Anglo-Saxon culture of Britain. Their name comes from having lived in Charnock. It was established there in a pair of townships in Standish in the county of Lancashire. This surname is derived from the Old English Charnok which means one who lives beside the pile of stones. Often times this pile of stones served a primitive marker to establish borders for villages or counties.
Early Origins of the Charnoch family
Lancashire where they held a family seat from very ancient times, some say well before the Norman Conquest and the arrival of Duke William at Hastings in 1066 A.D.
Early History of the Charnoch family
This web page shows only a small excerpt of our Charnoch research.
Another 159 words (11 lines of text) covering the years 1526, 1581, 1588, 1645, 1614, 1587, 1648, 1624, 1628, 1680, 1630, 1693, 1656, 1690, 1663, 1696, 1696, 1670 and 1734 are included under the topic Early Charnoch History in all our PDF Extended History products and printed products wherever possible.
Charnoch Spelling Variations
Until the dictionary, an invention of only the last few hundred years, the English language lacked any comprehensive system of spelling rules. Consequently, spelling variations in names are frequently found in early Anglo-Saxon and later Anglo-Norman documents. One person's name was often spelled several different ways over a lifetime. The recorded variations of Charnoch include Chernock, Charnock, Chernick, Chernocke and many more.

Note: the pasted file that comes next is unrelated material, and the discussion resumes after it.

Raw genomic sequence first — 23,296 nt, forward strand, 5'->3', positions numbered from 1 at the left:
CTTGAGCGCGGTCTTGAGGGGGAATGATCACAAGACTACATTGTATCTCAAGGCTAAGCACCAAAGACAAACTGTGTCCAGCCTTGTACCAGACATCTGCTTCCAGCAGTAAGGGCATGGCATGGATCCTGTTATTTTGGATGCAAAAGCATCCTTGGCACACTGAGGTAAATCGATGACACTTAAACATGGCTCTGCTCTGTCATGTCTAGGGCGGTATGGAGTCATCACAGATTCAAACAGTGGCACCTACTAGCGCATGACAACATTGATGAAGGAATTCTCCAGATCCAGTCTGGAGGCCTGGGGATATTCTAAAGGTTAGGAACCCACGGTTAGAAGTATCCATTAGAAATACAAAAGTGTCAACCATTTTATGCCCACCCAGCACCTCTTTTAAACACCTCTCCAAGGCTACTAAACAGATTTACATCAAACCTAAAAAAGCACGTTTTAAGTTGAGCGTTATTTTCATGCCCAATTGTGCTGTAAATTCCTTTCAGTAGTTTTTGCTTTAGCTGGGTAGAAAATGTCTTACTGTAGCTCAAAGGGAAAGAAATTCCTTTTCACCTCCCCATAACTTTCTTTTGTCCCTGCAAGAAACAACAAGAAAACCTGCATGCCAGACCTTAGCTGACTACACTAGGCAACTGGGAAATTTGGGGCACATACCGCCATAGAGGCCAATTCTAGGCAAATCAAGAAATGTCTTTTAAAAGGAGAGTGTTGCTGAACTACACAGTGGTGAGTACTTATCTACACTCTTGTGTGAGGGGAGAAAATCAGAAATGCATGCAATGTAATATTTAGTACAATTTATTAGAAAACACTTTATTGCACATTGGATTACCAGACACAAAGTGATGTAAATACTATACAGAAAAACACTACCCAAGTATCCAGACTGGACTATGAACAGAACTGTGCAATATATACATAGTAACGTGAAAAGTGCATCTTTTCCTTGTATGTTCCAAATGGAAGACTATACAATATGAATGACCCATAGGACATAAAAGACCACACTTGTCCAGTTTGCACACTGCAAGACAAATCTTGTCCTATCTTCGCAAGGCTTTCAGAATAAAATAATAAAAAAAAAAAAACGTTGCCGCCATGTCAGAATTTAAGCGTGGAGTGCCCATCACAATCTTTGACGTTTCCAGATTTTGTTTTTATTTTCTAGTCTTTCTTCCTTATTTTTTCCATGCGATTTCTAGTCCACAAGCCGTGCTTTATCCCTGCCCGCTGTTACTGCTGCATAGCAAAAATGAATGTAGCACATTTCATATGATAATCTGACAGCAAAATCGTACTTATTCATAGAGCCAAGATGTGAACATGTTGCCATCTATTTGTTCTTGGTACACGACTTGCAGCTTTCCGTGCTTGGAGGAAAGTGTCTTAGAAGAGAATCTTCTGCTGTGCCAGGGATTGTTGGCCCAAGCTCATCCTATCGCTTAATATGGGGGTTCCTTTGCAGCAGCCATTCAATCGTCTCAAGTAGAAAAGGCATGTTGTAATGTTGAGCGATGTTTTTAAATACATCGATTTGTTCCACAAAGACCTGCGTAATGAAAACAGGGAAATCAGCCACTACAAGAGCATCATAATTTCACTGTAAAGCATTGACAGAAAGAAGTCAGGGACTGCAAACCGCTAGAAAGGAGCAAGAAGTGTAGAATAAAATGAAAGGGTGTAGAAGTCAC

Early Notables of the Charnoch family (pre 1700)
Distinguished members of the family include Thomas Charnock (c.1526-1581), an English alchemist and occultist who devoted his life to the quest for the Philosopher's Stone; Roger Charnock (1588-1645), an English politician, Member of Parliament for Newton in 1614; Thomas Charnock (1587-1648), an English politician, Member of Parliament for Newton in 1624...
Another 107 words (8 lines of text) are included under the topic Early Charnoch Notables in all our PDF Extended History products and printed products wherever possible.
Migration of the Charnoch family to the New World and Oceana
Thousands of English families boarded ships sailing to the New World in the hope of escaping the unrest found in England at this time. Although the search for opportunity and freedom from persecution abroad took the lives of many because of the cramped conditions and unsanitary nature of the vessels, the opportunity perceived in the growing colonies of North America beckoned. Many of the settlers who survived the journey went on to make important contributions to the transplanted cultures of their adopted countries. The Charnoch were among these contributors, for they have been located in early North American records: John Charnocke, who came to Virginia in 1643; Captain John Charnock of Bedford, who settled in Boston in 1710; Mary Charnock, who settled in Georgia in 1732.
The Charnoch Motto
The motto was originally a war cry or slogan. Mottoes first began to be shown with arms in the 14th and 15th centuries, but were not in general use until the 17th century. Thus the oldest coats of arms generally do not include a motto. Mottoes seldom form part of the grant of arms: Under most heraldic authorities, a motto is an optional component of the coat of arms, and can be added to or changed at will; many families have chosen not to display a motto.
Motto: Soyez content
Motto Translation: Be happy
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